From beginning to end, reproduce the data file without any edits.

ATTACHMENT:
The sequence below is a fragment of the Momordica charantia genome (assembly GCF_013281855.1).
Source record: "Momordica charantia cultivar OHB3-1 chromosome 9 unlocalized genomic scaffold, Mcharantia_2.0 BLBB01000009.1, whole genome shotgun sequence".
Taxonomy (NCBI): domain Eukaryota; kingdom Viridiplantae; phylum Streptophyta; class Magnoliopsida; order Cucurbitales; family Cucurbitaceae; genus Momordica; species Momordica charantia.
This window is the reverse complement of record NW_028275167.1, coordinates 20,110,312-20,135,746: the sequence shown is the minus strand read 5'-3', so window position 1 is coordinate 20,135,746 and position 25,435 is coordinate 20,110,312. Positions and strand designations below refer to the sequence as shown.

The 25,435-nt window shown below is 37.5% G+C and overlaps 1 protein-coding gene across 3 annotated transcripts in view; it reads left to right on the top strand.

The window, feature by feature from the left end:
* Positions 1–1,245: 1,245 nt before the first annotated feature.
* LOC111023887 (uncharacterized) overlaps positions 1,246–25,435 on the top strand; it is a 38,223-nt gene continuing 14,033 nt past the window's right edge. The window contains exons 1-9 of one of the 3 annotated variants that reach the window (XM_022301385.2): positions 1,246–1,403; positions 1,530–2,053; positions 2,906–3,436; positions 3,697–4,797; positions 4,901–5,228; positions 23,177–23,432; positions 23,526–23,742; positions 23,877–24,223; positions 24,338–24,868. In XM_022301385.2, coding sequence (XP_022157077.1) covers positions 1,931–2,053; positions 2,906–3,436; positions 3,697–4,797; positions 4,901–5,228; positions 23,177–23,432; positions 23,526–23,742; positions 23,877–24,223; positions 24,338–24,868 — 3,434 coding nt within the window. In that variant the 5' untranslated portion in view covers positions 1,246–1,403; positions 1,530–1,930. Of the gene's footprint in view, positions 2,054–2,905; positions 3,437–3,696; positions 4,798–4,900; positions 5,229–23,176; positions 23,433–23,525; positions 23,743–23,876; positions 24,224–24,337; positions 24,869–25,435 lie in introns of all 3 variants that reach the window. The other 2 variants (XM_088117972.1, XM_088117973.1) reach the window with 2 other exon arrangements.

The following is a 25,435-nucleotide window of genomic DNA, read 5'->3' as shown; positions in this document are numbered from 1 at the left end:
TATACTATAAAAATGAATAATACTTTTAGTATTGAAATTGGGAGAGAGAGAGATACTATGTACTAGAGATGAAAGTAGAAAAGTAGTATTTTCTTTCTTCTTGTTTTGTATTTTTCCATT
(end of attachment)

The sequence below is a fragment of the Momordica charantia genome (assembly GCF_013281855.1).
Source record: "Momordica charantia cultivar OHB3-1 chromosome 9 unlocalized genomic scaffold, Mcharantia_2.0 BLBB01000009.1, whole genome shotgun sequence".
Taxonomy (NCBI): domain Eukaryota; kingdom Viridiplantae; phylum Streptophyta; class Magnoliopsida; order Cucurbitales; family Cucurbitaceae; genus Momordica; species Momordica charantia.
This window is the reverse complement of record NW_028275167.1, coordinates 20,110,312-20,135,746: the sequence shown is the minus strand read 5'-3', so window position 1 is coordinate 20,135,746 and position 25,435 is coordinate 20,110,312. Positions and strand designations below refer to the sequence as shown.

The 25,435-nt window shown below is 37.5% G+C and overlaps 1 protein-coding gene across 3 annotated transcripts in view; it reads left to right on the top strand.

The window, feature by feature from the left end:
* Positions 1–1,245: 1,245 nt before the first annotated feature.
* LOC111023887 (uncharacterized) overlaps positions 1,246–25,435 on the top strand; it is a 38,223-nt gene continuing 14,033 nt past the window's right edge. The window contains exons 1-9 of one of the 3 annotated variants that reach the window (XM_022301385.2): positions 1,246–1,403; positions 1,530–2,053; positions 2,906–3,436; positions 3,697–4,797; positions 4,901–5,228; positions 23,177–23,432; positions 23,526–23,742; positions 23,877–24,223; positions 24,338–24,868. In XM_022301385.2, coding sequence (XP_022157077.1) covers positions 1,931–2,053; positions 2,906–3,436; positions 3,697–4,797; positions 4,901–5,228; positions 23,177–23,432; positions 23,526–23,742; positions 23,877–24,223; positions 24,338–24,868 — 3,434 coding nt within the window. In that variant the 5' untranslated portion in view covers positions 1,246–1,403; positions 1,530–1,930. Of the gene's footprint in view, positions 2,054–2,905; positions 3,437–3,696; positions 4,798–4,900; positions 5,229–23,176; positions 23,433–23,525; positions 23,743–23,876; positions 24,224–24,337; positions 24,869–25,435 lie in introns of all 3 variants that reach the window. The other 2 variants (XM_088117972.1, XM_088117973.1) reach the window with 2 other exon arrangements.

The following is a 25,435-nucleotide window of genomic DNA, read 5'->3' as shown; positions in this document are numbered from 1 at the left end:
TATACTATAAAAATGAATAATACTTTTAGTATTGAAATTGGGAGAGAGAGAGATACTATGTACTAGAGATGAAAGTAGAAAAGTAGTATTTTCTTTCTTCTTGTTTTGTATTTTTCCATT